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Publishers Warned On Ebook Prices 352

An anonymous reader writes "The DoJ says Simon and Schuster, Hachette, Penguin, Macmillan and HarperCollins conspired to raise the prices of ebooks. The report originates from the WSJ, but the BBC adds comments from an analyst bizarrely claiming increased prices are somehow a good thing and thinking otherwise is the result of 'confusion'. I'd like to see an explanation of why the wholesale model, while continuing to work fine (presumably) for physical books, somehow didn't work for ebooks and why the agency model is better despite increasing costs for consumers."

Micro-USB Cellphone Charger Becomes EU Standard 302

An anonymous reader writes "The European Commission has put into effect a June 2009 agreement stating that major cellphone manufacturers should standardize their charging/data connection ports to the popular Micro-USB format. CEN-CENELEC and ETSI provided the standards by which these 14 companies will abide to make cell phone recharging and data transfer easy." Apple may even bring the next-gen iPad along for the ride.

Australian ISPs To Disconnect Botnet "Zombies" 213

jibjibjib writes "Some of Australia's largest ISPs are preparing an industry code of conduct to identify and respond to users with botnet-infected computers. The Internet Industry Association, made up of over 200 ISPs and technology companies, is preparing the code in response to an ultimatum from the federal government. ISPs will try to contact the user, slow down their connection, and ultimately terminate the connection if the user refuses to fix the problem. It is hoped that this will reduce the growth of botnets in Australia, which had the world's third-highest rate of new 'zombies' (behind the US and China)."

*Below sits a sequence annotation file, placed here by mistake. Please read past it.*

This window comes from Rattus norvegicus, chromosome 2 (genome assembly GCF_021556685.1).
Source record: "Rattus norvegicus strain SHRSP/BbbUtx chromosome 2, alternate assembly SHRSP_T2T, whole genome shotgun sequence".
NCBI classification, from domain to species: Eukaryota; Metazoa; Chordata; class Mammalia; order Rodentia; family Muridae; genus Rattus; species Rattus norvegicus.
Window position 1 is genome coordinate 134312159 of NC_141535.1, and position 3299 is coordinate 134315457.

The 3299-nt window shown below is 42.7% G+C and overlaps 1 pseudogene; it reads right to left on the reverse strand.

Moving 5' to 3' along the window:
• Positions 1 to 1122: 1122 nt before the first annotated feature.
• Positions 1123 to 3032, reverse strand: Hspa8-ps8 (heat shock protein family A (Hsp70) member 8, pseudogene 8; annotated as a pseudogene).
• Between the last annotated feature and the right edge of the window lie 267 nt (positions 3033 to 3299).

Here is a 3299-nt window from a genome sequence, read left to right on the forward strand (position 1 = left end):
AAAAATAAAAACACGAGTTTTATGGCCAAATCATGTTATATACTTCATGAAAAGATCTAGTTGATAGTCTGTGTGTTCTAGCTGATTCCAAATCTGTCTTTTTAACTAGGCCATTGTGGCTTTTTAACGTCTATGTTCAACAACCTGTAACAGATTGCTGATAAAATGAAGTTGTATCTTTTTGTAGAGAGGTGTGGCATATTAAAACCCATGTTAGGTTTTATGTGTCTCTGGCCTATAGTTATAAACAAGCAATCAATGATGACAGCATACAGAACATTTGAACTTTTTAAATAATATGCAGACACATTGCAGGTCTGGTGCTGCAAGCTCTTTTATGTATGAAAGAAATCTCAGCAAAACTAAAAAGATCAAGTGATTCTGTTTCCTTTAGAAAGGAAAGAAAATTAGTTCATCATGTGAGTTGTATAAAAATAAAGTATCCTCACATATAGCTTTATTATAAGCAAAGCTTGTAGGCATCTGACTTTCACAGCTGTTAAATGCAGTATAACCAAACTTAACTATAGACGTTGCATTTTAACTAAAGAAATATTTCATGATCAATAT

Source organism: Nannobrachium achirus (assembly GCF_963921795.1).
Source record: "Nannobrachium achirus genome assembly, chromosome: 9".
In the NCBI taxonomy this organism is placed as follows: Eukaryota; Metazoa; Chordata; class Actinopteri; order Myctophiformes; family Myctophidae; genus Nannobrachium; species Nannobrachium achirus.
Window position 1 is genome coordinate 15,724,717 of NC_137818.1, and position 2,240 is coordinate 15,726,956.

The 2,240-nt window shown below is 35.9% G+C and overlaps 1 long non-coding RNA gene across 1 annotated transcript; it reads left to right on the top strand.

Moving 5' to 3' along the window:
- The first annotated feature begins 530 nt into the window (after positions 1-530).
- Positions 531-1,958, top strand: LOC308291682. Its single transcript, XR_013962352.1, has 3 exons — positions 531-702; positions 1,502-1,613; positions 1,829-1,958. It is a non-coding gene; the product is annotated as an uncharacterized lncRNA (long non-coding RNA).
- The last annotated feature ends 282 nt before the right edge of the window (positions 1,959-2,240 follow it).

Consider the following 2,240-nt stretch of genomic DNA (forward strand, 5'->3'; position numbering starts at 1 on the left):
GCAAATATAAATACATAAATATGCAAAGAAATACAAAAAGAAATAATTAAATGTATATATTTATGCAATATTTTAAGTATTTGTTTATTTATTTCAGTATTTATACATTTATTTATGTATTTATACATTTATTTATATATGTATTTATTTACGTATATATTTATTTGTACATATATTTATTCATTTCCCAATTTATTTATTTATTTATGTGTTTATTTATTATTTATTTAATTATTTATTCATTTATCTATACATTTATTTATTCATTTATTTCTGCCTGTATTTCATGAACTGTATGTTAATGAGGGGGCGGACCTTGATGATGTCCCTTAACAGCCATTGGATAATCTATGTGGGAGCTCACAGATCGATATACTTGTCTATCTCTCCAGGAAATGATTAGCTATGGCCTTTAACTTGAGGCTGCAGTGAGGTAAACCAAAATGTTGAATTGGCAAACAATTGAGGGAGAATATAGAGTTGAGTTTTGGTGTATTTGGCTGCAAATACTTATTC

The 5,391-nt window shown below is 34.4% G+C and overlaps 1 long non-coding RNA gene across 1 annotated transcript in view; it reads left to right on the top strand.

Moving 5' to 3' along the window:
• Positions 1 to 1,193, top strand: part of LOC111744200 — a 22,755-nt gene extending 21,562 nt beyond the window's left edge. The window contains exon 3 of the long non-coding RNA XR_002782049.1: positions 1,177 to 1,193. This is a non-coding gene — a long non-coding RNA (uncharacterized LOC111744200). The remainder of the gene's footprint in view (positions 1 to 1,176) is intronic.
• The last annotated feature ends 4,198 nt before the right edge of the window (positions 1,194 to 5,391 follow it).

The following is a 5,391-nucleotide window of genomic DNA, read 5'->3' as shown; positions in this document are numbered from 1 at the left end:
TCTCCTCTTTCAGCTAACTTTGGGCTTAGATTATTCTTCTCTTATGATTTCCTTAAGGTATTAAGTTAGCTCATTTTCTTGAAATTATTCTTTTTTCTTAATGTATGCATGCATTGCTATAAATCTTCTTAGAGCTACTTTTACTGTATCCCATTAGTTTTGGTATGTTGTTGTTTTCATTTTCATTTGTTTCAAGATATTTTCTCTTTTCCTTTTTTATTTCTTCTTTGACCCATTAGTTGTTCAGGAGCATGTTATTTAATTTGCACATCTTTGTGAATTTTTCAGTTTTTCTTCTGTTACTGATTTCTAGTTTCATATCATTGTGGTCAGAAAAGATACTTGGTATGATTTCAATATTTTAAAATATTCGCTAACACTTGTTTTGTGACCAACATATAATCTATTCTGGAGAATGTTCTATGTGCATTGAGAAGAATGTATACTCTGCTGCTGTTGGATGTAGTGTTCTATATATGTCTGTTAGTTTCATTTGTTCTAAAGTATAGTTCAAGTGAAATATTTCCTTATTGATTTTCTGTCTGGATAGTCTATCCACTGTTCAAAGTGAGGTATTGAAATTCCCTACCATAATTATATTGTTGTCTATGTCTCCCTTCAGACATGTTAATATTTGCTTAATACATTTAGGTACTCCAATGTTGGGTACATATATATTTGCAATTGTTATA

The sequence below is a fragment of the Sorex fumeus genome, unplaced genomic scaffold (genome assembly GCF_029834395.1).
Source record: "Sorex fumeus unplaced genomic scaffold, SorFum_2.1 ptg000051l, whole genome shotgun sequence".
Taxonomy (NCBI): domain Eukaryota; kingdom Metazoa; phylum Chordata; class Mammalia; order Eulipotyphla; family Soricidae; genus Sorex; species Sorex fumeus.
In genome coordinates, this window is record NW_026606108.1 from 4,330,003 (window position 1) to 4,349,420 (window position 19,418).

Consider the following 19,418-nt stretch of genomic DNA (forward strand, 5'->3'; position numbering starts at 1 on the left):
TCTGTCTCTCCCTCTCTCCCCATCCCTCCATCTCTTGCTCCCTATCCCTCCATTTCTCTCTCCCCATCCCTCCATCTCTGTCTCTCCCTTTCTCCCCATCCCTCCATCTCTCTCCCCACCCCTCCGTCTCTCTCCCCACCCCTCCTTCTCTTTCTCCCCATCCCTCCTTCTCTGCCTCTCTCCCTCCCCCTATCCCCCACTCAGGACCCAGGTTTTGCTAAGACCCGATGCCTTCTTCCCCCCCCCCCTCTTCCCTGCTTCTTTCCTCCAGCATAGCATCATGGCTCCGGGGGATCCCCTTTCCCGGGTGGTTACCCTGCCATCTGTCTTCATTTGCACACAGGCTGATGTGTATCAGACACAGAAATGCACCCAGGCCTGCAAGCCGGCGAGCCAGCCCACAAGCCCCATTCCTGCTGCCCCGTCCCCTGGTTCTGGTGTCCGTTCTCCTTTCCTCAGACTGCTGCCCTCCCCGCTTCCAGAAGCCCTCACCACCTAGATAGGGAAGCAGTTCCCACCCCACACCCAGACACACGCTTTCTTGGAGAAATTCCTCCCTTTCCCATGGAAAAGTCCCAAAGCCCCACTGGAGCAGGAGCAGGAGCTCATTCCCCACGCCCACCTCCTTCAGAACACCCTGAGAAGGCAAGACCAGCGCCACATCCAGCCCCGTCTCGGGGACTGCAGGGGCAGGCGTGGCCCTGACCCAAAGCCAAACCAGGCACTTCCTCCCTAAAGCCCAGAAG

The Imminent Demise of SORBS 290

An anonymous reader lets us know about the dire straits the SORBS anti-spam blacklist finds itself in. According to a notice posted on the top page, long-time host the University of Queensland has "decided not to honor their agreement with... SORBS and terminate the hosting contract." The post, signed "Michelle Sullivan (Previously known as Matthew Sullivan)," says that the project needs either to "find alternative hosting for a 42RU rack in the Brisbane area of Queensland Australia" or to find a buyer. Offers are solicited for the assets of SORBS as an ongoing anti-spam service — it's now handling over 30 billion DNS queries per day. An update to the post says "A number of offers have already been made, we are evaluating each on their own merits." Failing a successful resolution, SORBS will cease operations on July 20, 2009 at 12 noon Brisbane time. Such a shutdown could slow or disrupt anti-spam efforts for large numbers of mail hosts worldwide.

VBA Going Away, Macs Now, PCs Soon 255

Nom du Keyboard writes "As Microsoft drops support for older Office file formats, it looks like Visual Basic for Applications is also going soon. Mac Office 2008 has dropped VBA in favor of enhanced support for AppleScript, and Office 2009 is scheduled to lose it in favor of Mac incompatible Visual Studio Tools for Applications (VSTA) or Visual Studio Tools for Office (VSTO). This sounds like the Mother of All Backwards and Cross-Platform Incompatibilities — especially since there appears to be no transition period where both the old and new scripting languages will be simultaneously supported. And as past experience with Visual Studio .NET has shown, upgrade tools are far less than perfect."
Media (Apple)

DRM-Free Means Apple-Free?

Technical Writing Geek sends us an opinion piece from Microsoft Watch that contends that the music labels, finally letting go of DRM, have the additional goal of freeing themselves from Apple's choke-hold on the music business. Quoting: "Apple CEO Steve Jobs is getting exactly what he asked for nearly a year ago: Industry movement away from DRM music. But the DRM freedom he wanted is looking more like DRM freedom from Apple. There has been a whole lot of shakin' going on the last two weeks with respect to DRM-free content: Warner made its library available to Amazon, as unprotected MP3s. Sony BMG announced plans to release its catalog DRM free. In the second quarter, Napster will go back to its MP3 roots, with a library available in the unprotected format... While the DRM-free moves may be good for consumers, many labels have another motivation: DRM freedom from Apple."

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